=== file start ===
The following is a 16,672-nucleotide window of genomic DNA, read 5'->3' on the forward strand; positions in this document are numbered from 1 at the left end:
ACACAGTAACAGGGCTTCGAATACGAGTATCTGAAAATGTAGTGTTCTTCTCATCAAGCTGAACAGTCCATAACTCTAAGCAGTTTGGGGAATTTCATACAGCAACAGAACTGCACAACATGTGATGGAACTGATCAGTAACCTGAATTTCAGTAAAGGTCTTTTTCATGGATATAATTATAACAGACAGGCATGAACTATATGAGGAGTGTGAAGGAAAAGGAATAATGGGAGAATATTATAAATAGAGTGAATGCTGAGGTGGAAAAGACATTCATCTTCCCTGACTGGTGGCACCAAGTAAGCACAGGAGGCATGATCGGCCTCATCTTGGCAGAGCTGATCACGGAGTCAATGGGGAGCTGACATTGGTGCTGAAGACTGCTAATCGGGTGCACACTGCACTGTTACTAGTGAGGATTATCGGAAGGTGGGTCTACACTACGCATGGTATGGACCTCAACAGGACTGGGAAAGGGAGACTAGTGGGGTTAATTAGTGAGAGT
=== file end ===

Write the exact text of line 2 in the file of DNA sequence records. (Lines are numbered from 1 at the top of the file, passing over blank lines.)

ACACAGTAACAGGGCTTCGAATACGAGTATCTGAAAATGTAGTGTTCTTCTCATCAAGCTGAACAGTCCATAACTCTAAGCAGTTTGGGGAATTTCATACAGCAACAGAACTGCACAACATGTGATGGAACTGATCAGTAACCTGAATTTCAGTAAAGGTCTTTTTCATGGATATAATTATAACAGACAGGCATGAACTATATGAGGAGTGTGAAGGAAAAGGAATAATGGGAGAATATTATAAATAGAGTGAATGCTGAGGTGGAAAAGACATTCATCTTCCCTGACTGGTGGCACCAAGTAAGCACAGGAGGCATGATCGGCCTCATCTTGGCAGAGCTGATCACGGAGTCAATGGGGAGCTGACATTGGTGCTGAAGACTGCTAATCGGGTGCACACTGCACTGTTACTAGTGAGGATTATCGGAAGGTGGGTCTACACTACGCATGGTATGGACCTCAACAGGACTGGGAAAGGGAGACTAGTGGGGTTAATTAGTGAGAGT